Electrostatic discharge (ESD) is a serious concern for spacecraft, high voltage power transmission, and other applications. A parallel plate capacitor geometry under high vacuum was used to apply increasing voltages across insulating samples until ESD breakdown and to apply sub-critical fields and observe time-to-breakdown. Transient arcing was frequently observed prior to complete ESD breakdown in both cases. Results are presented for two prototypical polymeric materials, low density polyethylene (LDPE) and polyimide (PI or Kapton HN™) in terms of both statistical and physics-based models.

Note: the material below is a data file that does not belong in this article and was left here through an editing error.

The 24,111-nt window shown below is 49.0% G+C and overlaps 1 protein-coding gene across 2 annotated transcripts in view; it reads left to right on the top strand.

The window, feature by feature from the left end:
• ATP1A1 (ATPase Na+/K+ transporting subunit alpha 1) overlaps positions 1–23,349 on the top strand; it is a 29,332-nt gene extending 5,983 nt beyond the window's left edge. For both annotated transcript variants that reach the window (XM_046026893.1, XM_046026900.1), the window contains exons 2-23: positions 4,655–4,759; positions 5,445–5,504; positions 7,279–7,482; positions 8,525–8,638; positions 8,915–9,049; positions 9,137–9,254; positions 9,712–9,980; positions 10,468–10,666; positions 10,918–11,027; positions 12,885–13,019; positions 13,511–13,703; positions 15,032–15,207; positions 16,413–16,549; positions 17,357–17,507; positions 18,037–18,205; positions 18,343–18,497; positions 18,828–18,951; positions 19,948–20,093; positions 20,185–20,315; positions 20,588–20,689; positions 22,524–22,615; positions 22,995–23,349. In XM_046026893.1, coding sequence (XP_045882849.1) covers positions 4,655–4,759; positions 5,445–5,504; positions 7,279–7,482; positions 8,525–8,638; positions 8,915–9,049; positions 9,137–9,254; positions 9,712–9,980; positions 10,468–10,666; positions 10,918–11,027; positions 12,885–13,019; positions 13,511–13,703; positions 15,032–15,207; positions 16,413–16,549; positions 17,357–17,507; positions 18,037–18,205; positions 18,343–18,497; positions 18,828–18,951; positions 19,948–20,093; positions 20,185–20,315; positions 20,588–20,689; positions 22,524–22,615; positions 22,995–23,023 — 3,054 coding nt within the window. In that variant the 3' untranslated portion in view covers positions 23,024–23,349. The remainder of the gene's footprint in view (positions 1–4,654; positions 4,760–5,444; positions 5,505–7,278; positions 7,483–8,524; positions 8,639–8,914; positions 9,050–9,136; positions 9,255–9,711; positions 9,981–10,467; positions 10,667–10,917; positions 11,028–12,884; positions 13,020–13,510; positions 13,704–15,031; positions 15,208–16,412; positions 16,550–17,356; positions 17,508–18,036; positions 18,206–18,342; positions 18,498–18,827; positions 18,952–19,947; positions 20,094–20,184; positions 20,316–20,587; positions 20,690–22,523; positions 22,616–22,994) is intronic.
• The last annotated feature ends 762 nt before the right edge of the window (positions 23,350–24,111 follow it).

Many electrical aging models are described by defect creation within the material from bond stress due to local and applied electric fields and by the Gibbs free energy, bond destruction energy, or cohesion energy associated with creation of these defects. A first order approximation is presented to develop an extended dynamic temperature- and ramp rate-dependent ESD model with both repairable and irreparable defect mechanisms. Repairable defects such as bond bending have energies less than or comparable to thermal energies, so that they can be readily repaired through thermal annealing; irreparable defects such as bond breaking have higher energies. The field at which pre-breakdown arcing begins was compared to the onset field for ESD for each material studied. We present evidence that these two threshold fields are the same. Therefore, the important parameter to consider in design may not be the maximum field for breakdown, as much as the defect structure and the field where pre-breakdown arcing begins in a material.